“It’s obviously a mess,” said Bob Almeida, watching a long line of cars pass. But he noted the island stretching down the road and added, “This street has always been a hazard to pedestrians. ... When I was a kid I saw another kid hit by a car in front the Store 24.” The island and the emphasis on shrinking the street, he acknowledged, was needed to bring more safety to a stretch of roadway that over the years has seen several pedestrian accidents, some fatal.
Deanne Healey of the Chamber of Commerce, which is located in the downtown, expressed surprise that drivers have adjusted so quickly to the change. “I think people were expecting at least a couple of weeks of confusion.” Instead, traffic is moving smoothly, she said. Not that it couldn’t be better. “It’s a good thing it’s happening now,” she said of the changeover, “because a lot of the kinks can be worked out before the kids go back to school.”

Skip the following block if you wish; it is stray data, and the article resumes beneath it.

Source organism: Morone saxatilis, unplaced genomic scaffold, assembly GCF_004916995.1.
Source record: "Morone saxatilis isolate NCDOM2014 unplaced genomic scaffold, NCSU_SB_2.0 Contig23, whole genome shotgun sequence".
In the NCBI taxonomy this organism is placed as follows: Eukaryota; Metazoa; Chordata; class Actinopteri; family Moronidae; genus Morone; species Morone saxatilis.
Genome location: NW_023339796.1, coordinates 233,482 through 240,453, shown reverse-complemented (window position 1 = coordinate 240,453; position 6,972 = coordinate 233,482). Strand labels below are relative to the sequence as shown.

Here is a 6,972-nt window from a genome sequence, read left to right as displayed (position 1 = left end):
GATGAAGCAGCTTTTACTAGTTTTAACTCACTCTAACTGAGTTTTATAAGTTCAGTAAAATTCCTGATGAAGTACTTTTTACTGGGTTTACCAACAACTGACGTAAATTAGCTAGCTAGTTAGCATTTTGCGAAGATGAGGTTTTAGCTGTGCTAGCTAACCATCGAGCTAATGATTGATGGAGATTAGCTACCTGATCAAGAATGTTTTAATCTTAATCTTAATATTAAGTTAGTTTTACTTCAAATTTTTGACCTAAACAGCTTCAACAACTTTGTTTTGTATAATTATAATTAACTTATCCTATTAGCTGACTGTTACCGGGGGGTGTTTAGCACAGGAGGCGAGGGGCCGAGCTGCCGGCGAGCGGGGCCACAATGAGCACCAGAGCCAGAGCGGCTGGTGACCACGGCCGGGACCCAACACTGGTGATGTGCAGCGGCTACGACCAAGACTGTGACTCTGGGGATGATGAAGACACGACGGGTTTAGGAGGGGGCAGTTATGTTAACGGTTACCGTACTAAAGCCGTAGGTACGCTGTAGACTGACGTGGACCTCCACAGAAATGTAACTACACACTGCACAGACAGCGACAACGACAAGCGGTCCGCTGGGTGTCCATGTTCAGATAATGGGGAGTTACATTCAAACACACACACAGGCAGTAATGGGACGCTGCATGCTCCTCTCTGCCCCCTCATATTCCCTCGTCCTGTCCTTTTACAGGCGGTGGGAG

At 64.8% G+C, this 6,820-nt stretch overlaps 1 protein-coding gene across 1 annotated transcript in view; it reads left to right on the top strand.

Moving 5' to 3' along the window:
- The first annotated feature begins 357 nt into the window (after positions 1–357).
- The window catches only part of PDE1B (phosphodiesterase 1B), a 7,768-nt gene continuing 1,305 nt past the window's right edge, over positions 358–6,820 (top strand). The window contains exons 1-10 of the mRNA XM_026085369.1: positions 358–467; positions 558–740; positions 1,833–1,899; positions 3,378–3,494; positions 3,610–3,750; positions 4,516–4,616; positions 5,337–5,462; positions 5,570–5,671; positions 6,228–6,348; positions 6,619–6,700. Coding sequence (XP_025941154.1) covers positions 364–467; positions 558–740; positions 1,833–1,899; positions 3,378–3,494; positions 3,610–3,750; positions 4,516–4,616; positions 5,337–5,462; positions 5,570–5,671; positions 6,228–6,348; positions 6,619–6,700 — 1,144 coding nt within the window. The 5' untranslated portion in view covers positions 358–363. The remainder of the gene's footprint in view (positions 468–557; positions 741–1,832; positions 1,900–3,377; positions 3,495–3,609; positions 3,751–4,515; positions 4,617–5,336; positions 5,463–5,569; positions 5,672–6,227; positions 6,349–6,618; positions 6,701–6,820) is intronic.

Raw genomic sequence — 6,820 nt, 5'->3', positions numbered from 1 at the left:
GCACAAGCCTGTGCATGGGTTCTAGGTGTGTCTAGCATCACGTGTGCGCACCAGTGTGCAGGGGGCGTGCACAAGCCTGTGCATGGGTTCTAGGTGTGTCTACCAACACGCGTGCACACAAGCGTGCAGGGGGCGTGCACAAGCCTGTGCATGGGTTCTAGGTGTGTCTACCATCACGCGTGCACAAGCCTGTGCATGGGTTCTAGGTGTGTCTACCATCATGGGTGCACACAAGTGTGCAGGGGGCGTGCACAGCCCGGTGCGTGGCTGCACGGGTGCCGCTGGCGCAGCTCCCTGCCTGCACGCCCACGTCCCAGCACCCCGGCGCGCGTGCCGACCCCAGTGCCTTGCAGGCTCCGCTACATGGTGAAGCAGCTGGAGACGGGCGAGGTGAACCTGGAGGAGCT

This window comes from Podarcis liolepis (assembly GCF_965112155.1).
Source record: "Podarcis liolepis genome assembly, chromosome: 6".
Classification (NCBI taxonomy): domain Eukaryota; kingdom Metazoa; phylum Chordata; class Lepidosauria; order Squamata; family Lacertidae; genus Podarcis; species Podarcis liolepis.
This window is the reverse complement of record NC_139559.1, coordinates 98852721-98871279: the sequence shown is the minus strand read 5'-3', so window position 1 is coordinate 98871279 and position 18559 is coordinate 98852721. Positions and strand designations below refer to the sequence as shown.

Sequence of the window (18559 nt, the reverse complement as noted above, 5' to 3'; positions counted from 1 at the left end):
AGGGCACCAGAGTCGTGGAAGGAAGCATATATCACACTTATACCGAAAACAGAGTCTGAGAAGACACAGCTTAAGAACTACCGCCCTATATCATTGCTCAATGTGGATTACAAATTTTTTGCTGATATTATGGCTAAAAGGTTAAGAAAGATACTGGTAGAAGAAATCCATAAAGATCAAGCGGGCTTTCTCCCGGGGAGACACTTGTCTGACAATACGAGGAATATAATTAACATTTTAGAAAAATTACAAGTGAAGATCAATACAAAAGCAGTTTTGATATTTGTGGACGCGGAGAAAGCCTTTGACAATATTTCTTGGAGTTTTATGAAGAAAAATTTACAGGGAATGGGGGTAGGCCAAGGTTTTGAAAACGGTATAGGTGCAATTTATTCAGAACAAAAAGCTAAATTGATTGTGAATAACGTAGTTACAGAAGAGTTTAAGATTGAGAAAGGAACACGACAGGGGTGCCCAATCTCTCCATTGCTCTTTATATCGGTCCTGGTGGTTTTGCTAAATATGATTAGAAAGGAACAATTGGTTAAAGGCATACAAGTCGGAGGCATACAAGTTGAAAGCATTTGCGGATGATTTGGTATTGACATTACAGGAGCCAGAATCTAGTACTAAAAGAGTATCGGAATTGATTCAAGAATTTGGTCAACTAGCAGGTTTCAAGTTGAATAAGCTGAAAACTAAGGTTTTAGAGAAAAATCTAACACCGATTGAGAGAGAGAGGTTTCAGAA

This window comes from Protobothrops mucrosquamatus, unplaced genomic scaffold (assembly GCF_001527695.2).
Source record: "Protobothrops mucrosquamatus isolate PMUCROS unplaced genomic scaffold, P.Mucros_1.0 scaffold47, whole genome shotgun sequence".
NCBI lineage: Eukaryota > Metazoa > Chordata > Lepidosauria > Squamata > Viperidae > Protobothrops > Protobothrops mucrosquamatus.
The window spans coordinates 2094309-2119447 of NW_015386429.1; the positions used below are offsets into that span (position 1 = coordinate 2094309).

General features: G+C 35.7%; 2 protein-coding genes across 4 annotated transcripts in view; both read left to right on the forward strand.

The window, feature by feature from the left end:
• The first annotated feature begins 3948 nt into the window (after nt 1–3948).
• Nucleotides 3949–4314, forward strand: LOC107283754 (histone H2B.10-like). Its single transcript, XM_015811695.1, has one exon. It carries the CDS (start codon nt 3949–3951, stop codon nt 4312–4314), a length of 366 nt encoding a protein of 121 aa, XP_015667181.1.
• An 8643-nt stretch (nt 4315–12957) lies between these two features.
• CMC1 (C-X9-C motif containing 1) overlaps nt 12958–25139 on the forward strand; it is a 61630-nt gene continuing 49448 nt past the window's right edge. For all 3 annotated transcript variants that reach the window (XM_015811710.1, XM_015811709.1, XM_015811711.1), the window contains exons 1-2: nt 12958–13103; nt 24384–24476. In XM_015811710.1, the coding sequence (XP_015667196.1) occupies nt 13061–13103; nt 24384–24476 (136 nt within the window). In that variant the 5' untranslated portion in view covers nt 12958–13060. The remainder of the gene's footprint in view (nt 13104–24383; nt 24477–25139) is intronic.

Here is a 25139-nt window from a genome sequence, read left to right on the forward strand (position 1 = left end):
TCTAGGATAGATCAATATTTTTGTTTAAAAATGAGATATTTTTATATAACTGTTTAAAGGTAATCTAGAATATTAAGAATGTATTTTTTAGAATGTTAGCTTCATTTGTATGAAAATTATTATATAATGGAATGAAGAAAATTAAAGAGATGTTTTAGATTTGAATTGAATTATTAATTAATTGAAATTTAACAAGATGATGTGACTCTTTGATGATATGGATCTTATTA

More signs and better timing for the traffic lights will help, she suggested.
Bricks, fancy light poles and plantings have also contributed to giving the downtown a more elegant cast. “It looks good,” said Healey, adding that she’s heard positive reviews even from people who ordinarily criticize everything.